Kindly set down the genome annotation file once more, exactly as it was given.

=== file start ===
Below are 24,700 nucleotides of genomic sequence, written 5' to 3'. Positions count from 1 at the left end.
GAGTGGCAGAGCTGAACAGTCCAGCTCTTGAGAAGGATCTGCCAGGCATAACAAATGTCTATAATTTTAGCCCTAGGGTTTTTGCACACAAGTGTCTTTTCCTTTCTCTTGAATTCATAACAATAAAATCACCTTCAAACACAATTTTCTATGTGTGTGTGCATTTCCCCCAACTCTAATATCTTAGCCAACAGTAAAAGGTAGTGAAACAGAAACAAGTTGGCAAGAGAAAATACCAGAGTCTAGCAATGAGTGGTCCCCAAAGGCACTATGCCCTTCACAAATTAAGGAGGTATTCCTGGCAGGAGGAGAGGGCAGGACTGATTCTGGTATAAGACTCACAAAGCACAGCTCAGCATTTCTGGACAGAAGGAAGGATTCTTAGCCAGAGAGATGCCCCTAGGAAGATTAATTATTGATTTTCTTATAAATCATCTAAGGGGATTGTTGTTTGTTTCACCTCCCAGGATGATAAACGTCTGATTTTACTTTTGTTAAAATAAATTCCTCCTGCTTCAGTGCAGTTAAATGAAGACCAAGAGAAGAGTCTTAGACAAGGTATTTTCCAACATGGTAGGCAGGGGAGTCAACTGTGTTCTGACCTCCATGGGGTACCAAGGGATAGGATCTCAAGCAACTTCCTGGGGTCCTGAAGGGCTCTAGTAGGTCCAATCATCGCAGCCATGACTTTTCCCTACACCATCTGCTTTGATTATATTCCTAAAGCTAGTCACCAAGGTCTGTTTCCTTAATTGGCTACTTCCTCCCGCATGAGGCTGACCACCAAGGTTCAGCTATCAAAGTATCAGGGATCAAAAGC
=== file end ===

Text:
Below are 24,700 nucleotides of genomic sequence, written 5' to 3'. Positions count from 1 at the left end.
GAGTGGCAGAGCTGAACAGTCCAGCTCTTGAGAAGGATCTGCCAGGCATAACAAATGTCTATAATTTTAGCCCTAGGGTTTTTGCACACAAGTGTCTTTTCCTTTCTCTTGAATTCATAACAATAAAATCACCTTCAAACACAATTTTCTATGTGTGTGTGCATTTCCCCCAACTCTAATATCTTAGCCAACAGTAAAAGGTAGTGAAACAGAAACAAGTTGGCAAGAGAAAATACCAGAGTCTAGCAATGAGTGGTCCCCAAAGGCACTATGCCCTTCACAAATTAAGGAGGTATTCCTGGCAGGAGGAGAGGGCAGGACTGATTCTGGTATAAGACTCACAAAGCACAGCTCAGCATTTCTGGACAGAAGGAAGGATTCTTAGCCAGAGAGATGCCCCTAGGAAGATTAATTATTGATTTTCTTATAAATCATCTAAGGGGATTGTTGTTTGTTTCACCTCCCAGGATGATAAACGTCTGATTTTACTTTTGTTAAAATAAATTCCTCCTGCTTCAGTGCAGTTAAATGAAGACCAAGAGAAGAGTCTTAGACAAGGTATTTTCCAACATGGTAGGCAGGGGAGTCAACTGTGTTCTGACCTCCATGGGGTACCAAGGGATAGGATCTCAAGCAACTTCCTGGGGTCCTGAAGGGCTCTAGTAGGTCCAATCATCGCAGCCATGACTTTTCCCTACACCATCTGCTTTGATTATATTCCTAAAGCTAGTCACCAAGGTCTGTTTCCTTAATTGGCTACTTCCTCCCGCATGAGGCTGACCACCAAGGTTCAGCTATCAAAGTATCAGGGATCAAAAGC